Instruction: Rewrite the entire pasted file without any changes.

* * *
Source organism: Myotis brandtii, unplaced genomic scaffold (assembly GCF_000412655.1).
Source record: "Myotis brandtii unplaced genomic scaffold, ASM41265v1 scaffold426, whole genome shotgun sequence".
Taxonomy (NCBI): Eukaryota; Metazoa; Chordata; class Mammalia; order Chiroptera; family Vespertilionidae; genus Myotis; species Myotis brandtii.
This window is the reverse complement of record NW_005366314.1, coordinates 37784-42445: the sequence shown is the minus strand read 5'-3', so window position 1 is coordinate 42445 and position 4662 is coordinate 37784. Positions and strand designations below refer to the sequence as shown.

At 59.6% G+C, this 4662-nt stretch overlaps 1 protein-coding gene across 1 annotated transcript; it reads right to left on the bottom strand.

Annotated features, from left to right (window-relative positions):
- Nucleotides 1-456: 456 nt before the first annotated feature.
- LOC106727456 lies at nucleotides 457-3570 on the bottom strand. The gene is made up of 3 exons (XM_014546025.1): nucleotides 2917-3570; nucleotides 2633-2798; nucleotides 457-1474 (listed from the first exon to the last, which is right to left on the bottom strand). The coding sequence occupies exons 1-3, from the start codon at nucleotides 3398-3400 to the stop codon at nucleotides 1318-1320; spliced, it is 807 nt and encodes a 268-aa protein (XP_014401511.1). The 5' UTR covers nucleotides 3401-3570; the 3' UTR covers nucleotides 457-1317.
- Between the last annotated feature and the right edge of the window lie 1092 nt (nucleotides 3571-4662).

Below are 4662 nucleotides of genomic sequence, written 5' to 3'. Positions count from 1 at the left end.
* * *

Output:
Source organism: Myotis brandtii, unplaced genomic scaffold (assembly GCF_000412655.1).
Source record: "Myotis brandtii unplaced genomic scaffold, ASM41265v1 scaffold426, whole genome shotgun sequence".
Taxonomy (NCBI): Eukaryota; Metazoa; Chordata; class Mammalia; order Chiroptera; family Vespertilionidae; genus Myotis; species Myotis brandtii.
This window is the reverse complement of record NW_005366314.1, coordinates 37784-42445: the sequence shown is the minus strand read 5'-3', so window position 1 is coordinate 42445 and position 4662 is coordinate 37784. Positions and strand designations below refer to the sequence as shown.

At 59.6% G+C, this 4662-nt stretch overlaps 1 protein-coding gene across 1 annotated transcript; it reads right to left on the bottom strand.

Annotated features, from left to right (window-relative positions):
- Nucleotides 1-456: 456 nt before the first annotated feature.
- LOC106727456 lies at nucleotides 457-3570 on the bottom strand. The gene is made up of 3 exons (XM_014546025.1): nucleotides 2917-3570; nucleotides 2633-2798; nucleotides 457-1474 (listed from the first exon to the last, which is right to left on the bottom strand). The coding sequence occupies exons 1-3, from the start codon at nucleotides 3398-3400 to the stop codon at nucleotides 1318-1320; spliced, it is 807 nt and encodes a 268-aa protein (XP_014401511.1). The 5' UTR covers nucleotides 3401-3570; the 3' UTR covers nucleotides 457-1317.
- Between the last annotated feature and the right edge of the window lie 1092 nt (nucleotides 3571-4662).

Below are 4662 nucleotides of genomic sequence, written 5' to 3'. Positions count from 1 at the left end.